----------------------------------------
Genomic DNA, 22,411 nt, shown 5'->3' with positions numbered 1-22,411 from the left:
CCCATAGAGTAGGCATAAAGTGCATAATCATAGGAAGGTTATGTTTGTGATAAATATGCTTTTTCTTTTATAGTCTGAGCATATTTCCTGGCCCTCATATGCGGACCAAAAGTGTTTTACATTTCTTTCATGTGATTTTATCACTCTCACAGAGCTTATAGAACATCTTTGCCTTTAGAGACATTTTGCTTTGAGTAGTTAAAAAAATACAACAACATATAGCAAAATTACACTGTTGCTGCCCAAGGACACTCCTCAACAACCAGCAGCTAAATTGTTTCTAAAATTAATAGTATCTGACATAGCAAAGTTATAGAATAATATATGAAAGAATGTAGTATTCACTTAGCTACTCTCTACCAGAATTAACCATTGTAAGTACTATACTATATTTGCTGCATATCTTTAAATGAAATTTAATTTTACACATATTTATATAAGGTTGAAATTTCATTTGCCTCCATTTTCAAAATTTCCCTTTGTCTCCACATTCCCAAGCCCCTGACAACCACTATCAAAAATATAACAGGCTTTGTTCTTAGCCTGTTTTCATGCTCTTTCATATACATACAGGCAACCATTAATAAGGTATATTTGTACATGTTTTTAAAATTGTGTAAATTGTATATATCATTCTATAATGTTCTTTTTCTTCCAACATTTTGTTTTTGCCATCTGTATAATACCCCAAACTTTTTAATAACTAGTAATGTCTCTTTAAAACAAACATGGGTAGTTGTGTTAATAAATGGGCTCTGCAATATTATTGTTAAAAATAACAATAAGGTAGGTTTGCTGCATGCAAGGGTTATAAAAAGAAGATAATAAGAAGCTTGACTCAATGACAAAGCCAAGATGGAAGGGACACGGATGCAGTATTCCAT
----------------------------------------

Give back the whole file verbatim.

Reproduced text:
Genomic DNA, 22,411 nt, shown 5'->3' with positions numbered 1-22,411 from the left:
CCCATAGAGTAGGCATAAAGTGCATAATCATAGGAAGGTTATGTTTGTGATAAATATGCTTTTTCTTTTATAGTCTGAGCATATTTCCTGGCCCTCATATGCGGACCAAAAGTGTTTTACATTTCTTTCATGTGATTTTATCACTCTCACAGAGCTTATAGAACATCTTTGCCTTTAGAGACATTTTGCTTTGAGTAGTTAAAAAAATACAACAACATATAGCAAAATTACACTGTTGCTGCCCAAGGACACTCCTCAACAACCAGCAGCTAAATTGTTTCTAAAATTAATAGTATCTGACATAGCAAAGTTATAGAATAATATATGAAAGAATGTAGTATTCACTTAGCTACTCTCTACCAGAATTAACCATTGTAAGTACTATACTATATTTGCTGCATATCTTTAAATGAAATTTAATTTTACACATATTTATATAAGGTTGAAATTTCATTTGCCTCCATTTTCAAAATTTCCCTTTGTCTCCACATTCCCAAGCCCCTGACAACCACTATCAAAAATATAACAGGCTTTGTTCTTAGCCTGTTTTCATGCTCTTTCATATACATACAGGCAACCATTAATAAGGTATATTTGTACATGTTTTTAAAATTGTGTAAATTGTATATATCATTCTATAATGTTCTTTTTCTTCCAACATTTTGTTTTTGCCATCTGTATAATACCCCAAACTTTTTAATAACTAGTAATGTCTCTTTAAAACAAACATGGGTAGTTGTGTTAATAAATGGGCTCTGCAATATTATTGTTAAAAATAACAATAAGGTAGGTTTGCTGCATGCAAGGGTTATAAAAAGAAGATAATAAGAAGCTTGACTCAATGACAAAGCCAAGATGGAAGGGACACGGATGCAGTATTCCAT